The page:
Ministry of Education celebrates first year of nutrition in schools programme
DUBAI // A healthy food initiative is helping to nurture a love of fruit and vegetables among students from the ground up.
Over the past year the Ministry of Education has been working with PH7 Catering Services to deliver fresh food to 54 government schools in Dubai and the Northern Emirates to improve nutrition in canteens.
Organic farming was also introduced in one school.
“You know kids do not like fruits and vegetables until they get to know the product,” said Greta Ferloni, food awareness and compliance manager for PH7. “So we thought involving them in growing products will encourage the consumption, that was our idea.”
Ms Ferloni said local farmers from Integrated Green Resources teamed up with Cycle One students as part of the farming project at Dubai’s Zayed bin Sultan Boys School for Basic Education. They planted seeds and watched farmers nurture the soil.
The pupils also received educational material about how to set up an organic garden at home and learned about the nutritional value of the school-grown produce.
“We set up two gardens. The first was for herbs and the other vegetables. We had zucchini, tomatoes, carrots, eggplants and the feedback from students was really positive,” said Ms Ferloni.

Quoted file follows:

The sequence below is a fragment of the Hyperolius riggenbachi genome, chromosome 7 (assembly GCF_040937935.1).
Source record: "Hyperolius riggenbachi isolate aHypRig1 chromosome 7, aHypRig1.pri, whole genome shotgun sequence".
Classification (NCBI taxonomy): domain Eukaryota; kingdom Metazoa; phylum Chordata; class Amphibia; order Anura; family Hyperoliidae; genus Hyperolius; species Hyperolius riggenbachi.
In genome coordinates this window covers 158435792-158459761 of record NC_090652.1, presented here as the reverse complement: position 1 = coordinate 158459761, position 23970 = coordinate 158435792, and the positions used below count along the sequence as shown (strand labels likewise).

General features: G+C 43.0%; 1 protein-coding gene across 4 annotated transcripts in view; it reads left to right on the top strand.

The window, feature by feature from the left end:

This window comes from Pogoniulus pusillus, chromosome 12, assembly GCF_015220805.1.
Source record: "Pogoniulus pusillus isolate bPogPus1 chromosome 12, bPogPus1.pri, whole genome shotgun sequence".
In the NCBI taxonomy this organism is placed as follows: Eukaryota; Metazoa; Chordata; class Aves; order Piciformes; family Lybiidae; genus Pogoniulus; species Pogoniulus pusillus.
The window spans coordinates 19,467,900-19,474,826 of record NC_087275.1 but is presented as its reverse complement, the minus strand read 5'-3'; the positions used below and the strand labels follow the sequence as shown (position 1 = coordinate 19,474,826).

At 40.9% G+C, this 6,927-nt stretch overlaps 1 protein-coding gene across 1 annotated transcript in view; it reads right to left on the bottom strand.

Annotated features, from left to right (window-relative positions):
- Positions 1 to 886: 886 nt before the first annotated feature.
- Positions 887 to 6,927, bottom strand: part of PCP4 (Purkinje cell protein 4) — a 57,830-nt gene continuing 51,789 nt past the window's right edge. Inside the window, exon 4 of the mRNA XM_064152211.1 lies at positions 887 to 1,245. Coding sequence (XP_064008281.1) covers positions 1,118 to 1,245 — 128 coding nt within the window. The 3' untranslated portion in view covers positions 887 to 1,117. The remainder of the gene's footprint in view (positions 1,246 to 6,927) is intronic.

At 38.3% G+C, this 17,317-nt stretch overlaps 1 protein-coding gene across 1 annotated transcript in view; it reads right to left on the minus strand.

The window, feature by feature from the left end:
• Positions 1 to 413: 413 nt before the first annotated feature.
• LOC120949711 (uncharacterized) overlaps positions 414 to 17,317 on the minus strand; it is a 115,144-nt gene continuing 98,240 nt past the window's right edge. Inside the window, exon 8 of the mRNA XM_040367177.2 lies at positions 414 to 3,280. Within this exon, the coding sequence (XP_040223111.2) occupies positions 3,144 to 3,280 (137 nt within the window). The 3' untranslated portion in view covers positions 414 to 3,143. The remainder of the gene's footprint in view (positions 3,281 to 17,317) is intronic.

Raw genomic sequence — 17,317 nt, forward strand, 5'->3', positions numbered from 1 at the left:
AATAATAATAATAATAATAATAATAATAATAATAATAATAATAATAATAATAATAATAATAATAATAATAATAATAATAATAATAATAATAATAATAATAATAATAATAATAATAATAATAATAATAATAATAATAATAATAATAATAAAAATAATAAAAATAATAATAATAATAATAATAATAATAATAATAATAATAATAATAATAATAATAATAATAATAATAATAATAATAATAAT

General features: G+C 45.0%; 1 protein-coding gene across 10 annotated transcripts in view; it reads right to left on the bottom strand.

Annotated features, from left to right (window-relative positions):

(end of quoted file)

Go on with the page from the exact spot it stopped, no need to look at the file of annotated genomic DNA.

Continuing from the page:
“They enjoyed planting the seeds and seeing them grow. They were surprised to see carrots growing underground and not on a big tree.”
The participating schools received a daily supply of fresh food by PH7 and Jabal Al Zaytoon that met strict nutritional guidelines set by the MoE. They were also ordered to remove all junk food and are only allowed to sell healthy snacks and lunch boxes containing water, one serving of fruit, one of vegetables, a wholewheat product, and natural fruit juice.
“At the beginning it was difficult because we stopped giving any kind of junk food, chips, chocolate and tried to provide them with healthy food,” said Aisha Alsiri, the MoE’s director of nutrition and school health.
“But now everybody I talk to are waiting for the children to come with their food from the school. Because you know, it’s an adaptation. The person has to change.
“They’re used to fast food, unhealthy food. We have to think about their health because the problem of obesity is increasing year by year so we have to put one of the solutions in the school canteen.”
A ceremony held on Monday celebrated the programme’s first successful year.
“It was really successful because we got very good results,” said Ms Alsiri, adding that the prevalence of obesity among students in participating schools in Ras Al Khaimah decreased from 17.5 per cent to 12.5 per cent.
“We found the intake of fruit increased from 1 per cent to 18.8 per cent. Milk and milk products intake increased up to 27 per cent. So this is what we want, we want to teach students the importance of the food.”
The ministry is aiming to increase the number of government schools taking part in the programme to 321 in the next academic year.
“We like their foods, it’s very easy for us to have this because it’s healthy,” said Hessa Al Alsuwaidi, the principal of Taryam Omran Primary School for Boys in Ras Al Khaimah.
“They like it. And the canteen is open all day. Before, it was open for only 20 minutes, but now we are open all day and they like to buy.”
Published: May 19, 2014 04:00 AM